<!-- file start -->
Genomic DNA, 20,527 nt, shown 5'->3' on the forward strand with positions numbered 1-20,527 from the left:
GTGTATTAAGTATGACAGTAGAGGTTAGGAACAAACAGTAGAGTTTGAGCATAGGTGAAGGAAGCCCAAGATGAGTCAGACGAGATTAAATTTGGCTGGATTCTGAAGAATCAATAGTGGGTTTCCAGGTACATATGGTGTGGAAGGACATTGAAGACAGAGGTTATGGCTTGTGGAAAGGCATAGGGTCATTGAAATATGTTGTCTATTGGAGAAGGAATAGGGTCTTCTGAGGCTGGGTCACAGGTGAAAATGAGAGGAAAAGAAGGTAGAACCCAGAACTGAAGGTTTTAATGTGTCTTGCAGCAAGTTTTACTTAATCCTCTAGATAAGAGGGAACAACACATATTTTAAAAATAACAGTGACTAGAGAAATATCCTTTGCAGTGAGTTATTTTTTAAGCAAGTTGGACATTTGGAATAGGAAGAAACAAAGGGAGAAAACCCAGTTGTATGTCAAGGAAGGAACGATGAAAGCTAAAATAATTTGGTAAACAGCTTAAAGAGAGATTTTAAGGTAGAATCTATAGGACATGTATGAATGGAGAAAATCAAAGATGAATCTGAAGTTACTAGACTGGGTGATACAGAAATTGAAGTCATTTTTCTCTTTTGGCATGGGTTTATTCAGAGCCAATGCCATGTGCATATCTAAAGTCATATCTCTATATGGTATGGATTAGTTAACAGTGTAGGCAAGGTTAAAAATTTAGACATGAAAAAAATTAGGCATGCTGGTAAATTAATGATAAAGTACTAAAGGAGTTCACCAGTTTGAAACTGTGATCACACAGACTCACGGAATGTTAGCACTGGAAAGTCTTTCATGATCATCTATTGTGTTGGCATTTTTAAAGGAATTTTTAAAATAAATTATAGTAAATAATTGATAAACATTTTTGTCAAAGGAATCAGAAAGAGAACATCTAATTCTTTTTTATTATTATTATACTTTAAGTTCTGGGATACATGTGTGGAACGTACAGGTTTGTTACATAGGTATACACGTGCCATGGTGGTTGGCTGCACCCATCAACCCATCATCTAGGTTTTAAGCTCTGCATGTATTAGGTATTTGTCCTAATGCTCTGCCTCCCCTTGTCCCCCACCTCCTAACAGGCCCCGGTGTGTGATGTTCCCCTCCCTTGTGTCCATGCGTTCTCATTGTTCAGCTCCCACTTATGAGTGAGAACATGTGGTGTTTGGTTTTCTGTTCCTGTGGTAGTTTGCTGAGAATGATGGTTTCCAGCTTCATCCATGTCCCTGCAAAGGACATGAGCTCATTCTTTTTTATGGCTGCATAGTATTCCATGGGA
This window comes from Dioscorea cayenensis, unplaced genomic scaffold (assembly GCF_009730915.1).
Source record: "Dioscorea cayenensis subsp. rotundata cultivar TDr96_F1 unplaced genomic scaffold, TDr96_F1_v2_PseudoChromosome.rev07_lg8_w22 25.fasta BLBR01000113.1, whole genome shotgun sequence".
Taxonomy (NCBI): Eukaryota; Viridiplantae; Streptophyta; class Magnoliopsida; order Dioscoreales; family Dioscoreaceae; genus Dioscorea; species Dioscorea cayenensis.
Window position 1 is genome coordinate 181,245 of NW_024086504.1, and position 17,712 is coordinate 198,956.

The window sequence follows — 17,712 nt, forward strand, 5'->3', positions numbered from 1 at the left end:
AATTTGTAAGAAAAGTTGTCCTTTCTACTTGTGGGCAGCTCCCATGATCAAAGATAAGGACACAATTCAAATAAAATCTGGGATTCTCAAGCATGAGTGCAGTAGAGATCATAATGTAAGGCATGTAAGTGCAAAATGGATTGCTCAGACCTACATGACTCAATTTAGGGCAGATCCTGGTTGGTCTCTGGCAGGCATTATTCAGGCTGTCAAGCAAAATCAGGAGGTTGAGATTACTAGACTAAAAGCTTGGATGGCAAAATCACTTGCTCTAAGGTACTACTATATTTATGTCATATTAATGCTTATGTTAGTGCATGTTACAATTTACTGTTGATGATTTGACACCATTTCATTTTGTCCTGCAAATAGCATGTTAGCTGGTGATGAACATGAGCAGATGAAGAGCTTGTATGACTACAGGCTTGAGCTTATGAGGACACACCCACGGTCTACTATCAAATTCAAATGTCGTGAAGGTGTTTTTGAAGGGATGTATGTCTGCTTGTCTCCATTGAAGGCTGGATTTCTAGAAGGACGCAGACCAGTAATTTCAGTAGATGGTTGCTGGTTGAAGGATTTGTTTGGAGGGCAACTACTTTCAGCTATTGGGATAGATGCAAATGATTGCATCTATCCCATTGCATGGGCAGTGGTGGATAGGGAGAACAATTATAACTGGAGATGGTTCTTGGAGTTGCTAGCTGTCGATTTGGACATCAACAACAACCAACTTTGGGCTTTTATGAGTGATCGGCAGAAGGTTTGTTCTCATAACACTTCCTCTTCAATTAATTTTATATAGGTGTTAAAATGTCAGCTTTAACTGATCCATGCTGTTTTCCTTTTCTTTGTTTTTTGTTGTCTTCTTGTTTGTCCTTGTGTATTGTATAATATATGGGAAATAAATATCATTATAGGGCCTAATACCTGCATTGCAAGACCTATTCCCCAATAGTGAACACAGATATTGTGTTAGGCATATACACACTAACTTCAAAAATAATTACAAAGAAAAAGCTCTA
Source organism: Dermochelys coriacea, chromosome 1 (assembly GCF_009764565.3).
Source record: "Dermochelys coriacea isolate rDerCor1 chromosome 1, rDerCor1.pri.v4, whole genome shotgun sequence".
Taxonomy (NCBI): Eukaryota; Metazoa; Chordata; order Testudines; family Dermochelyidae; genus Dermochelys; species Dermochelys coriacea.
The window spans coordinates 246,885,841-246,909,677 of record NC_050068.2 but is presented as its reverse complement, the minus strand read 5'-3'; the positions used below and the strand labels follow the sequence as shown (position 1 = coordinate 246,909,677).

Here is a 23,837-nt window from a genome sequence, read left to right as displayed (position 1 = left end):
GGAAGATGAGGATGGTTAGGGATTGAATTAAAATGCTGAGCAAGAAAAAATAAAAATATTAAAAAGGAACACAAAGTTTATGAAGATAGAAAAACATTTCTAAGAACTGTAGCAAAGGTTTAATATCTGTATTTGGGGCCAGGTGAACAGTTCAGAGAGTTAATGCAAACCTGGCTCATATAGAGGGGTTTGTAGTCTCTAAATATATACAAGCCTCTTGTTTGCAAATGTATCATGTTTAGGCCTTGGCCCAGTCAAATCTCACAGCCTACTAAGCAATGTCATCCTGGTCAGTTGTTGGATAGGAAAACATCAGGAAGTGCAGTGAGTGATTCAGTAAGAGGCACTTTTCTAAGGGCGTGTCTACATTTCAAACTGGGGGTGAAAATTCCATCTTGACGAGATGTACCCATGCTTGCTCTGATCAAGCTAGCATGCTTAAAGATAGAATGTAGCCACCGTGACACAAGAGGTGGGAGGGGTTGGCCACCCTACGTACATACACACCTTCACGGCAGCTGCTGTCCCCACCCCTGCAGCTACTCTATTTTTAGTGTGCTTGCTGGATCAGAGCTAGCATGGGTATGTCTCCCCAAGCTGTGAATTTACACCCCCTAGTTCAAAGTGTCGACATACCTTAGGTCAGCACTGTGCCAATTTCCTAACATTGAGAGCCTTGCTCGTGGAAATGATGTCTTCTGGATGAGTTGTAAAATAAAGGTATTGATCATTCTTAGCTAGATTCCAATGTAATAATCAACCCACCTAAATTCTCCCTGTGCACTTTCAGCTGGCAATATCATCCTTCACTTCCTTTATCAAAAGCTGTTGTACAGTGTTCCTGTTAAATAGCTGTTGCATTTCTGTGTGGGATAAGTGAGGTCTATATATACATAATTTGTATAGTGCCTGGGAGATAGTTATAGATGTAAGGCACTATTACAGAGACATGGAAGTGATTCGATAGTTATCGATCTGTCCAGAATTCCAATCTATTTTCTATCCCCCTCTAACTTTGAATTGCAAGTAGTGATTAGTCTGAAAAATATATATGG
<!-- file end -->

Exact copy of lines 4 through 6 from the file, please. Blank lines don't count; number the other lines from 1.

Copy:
Source record: "Dioscorea cayenensis subsp. rotundata cultivar TDr96_F1 unplaced genomic scaffold, TDr96_F1_v2_PseudoChromosome.rev07_lg8_w22 25.fasta BLBR01000113.1, whole genome shotgun sequence".
Taxonomy (NCBI): Eukaryota; Viridiplantae; Streptophyta; class Magnoliopsida; order Dioscoreales; family Dioscoreaceae; genus Dioscorea; species Dioscorea cayenensis.
Window position 1 is genome coordinate 181,245 of NW_024086504.1, and position 17,712 is coordinate 198,956.